You know where you are going. But you can’t see your destination.
Which is not at all a bad thing.
In terms of efficiency, the new pedestrian bridge was built for people like me. It connects the two ends of campus (as well as the Roxbury and Fenway neighborhoods of Boston) along a path that is better suited to crossing the railroad tracks than, say, the Columbus Avenue garage, which had been my go-to route.
The garage is dark and filled with cars. Whereas the bridge is bathed in light and the air is fresh. On this particular day, as I hurry along, typically late, the cloudless blue sky contrasts with the burnt orange of the layered steel walls that enclose the bridge for reasons of public safety.
“I didn’t know what it was going to look like,” says Rebecca Harman, a graduate student in physics. “I use it, like, twice a day, and this is much better than the way I went before.”
Designed by the architecture firm Payette, the structure is provocative. The rectangular walls of rustic steel, embedded with copper, will mature to a dark, thick brown as the bridge ages. What will not change is its pragmatic design of swerving, sloping curves that enable you to slalom (albeit at foot speed) over the tracks and between the campus buildings.
It is because you can’t quite see where you are going that the high steel walls—each inscribed with its own weather-drawn pattern of lines and shadows—leave you wondering where this passage is taking you, exactly, and what is on the other side.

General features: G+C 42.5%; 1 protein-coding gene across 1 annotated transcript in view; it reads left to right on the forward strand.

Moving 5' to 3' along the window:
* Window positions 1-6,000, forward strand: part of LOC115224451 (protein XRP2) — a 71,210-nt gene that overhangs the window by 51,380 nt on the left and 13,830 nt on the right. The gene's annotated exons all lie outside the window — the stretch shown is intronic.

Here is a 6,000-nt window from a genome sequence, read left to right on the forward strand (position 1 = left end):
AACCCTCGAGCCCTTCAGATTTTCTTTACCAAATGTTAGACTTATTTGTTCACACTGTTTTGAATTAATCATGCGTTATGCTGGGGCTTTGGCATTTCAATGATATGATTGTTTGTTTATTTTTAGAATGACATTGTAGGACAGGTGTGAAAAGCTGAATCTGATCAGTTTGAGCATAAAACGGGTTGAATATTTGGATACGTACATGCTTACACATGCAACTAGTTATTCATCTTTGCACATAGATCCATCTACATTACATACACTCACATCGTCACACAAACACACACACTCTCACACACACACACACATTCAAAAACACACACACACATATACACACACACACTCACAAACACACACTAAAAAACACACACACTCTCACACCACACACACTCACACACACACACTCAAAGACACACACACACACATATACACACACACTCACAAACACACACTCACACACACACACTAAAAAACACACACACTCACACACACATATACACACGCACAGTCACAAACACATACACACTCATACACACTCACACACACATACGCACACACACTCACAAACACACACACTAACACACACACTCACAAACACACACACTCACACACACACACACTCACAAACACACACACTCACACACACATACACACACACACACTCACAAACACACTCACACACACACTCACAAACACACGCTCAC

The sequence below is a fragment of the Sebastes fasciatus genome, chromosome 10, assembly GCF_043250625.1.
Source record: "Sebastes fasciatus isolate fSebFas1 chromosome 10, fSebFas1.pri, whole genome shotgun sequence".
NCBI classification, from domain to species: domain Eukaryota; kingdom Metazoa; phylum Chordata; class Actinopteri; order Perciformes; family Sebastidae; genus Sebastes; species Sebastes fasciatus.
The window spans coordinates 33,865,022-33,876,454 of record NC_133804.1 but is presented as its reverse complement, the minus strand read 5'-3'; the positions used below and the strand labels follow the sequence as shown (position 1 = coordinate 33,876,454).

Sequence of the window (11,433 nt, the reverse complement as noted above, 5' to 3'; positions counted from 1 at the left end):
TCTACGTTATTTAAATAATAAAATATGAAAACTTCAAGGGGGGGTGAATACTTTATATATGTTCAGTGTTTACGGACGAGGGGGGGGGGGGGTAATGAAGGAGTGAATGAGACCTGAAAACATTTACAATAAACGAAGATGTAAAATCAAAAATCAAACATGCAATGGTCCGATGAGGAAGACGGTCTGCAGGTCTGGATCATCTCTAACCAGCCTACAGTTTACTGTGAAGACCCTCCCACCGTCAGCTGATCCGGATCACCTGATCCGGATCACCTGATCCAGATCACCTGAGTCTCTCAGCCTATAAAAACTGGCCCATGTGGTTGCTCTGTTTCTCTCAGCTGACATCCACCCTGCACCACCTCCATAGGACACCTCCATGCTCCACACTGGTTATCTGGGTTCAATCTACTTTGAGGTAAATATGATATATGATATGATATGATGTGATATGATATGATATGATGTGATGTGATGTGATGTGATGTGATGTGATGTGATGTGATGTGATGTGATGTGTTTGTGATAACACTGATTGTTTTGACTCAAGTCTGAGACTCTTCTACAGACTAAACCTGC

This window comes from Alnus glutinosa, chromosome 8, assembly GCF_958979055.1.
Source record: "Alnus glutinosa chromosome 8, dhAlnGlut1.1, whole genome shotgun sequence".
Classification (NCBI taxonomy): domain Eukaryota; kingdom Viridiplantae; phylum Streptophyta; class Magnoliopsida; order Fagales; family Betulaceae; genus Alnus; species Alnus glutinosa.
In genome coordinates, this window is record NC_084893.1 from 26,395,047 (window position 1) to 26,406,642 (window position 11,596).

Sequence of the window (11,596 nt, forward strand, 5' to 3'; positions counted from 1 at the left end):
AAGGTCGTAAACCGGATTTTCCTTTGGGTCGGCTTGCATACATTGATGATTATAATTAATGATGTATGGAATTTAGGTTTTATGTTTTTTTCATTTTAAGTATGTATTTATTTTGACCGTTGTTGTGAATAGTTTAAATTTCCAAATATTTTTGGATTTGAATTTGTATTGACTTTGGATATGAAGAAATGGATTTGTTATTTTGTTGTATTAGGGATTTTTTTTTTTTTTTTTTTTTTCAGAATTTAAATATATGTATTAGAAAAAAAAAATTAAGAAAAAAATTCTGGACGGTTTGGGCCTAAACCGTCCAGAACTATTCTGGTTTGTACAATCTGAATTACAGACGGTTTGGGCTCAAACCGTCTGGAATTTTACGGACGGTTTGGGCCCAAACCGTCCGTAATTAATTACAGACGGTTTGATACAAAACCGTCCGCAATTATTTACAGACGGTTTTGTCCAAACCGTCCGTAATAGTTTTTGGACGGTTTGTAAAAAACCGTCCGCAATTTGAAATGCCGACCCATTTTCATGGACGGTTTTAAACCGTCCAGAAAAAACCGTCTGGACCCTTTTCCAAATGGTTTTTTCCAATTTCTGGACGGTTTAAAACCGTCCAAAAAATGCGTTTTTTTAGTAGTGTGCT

Which is where the cracks of light come in.
They reach in from between the steel panels, encouraging you to stop momentarily for sites that might otherwise be taken for granted—the skyline of Back Bay, the extended tracks like fallen ladders, the comings and goings of the rickety subway and the powerful Amtrak trains. Nosey dog noses have been seen poking through the spaces between the walls and barking at passersby below.
By limiting the view ahead, the bridge transforms into an artwork that draws your attention to where you are, as opposed to where you will be.
During this quick walk, a couple of minutes maybe, it’s the bridge’s idiosyncrasies that make you focus on the here and now. During heavy storms the rainwater funnels down the steps into the center of campus, at that place where the curves straighten out.
“This is my first time crossing it,” says Arvind Thamilchelvan, a graduate student in robotics who arrived a few days ago from Chennai, India. “The colors are fascinating.”
For how many decades has there been a need for a bridge like this: a pathway that makes the journey worthwhile.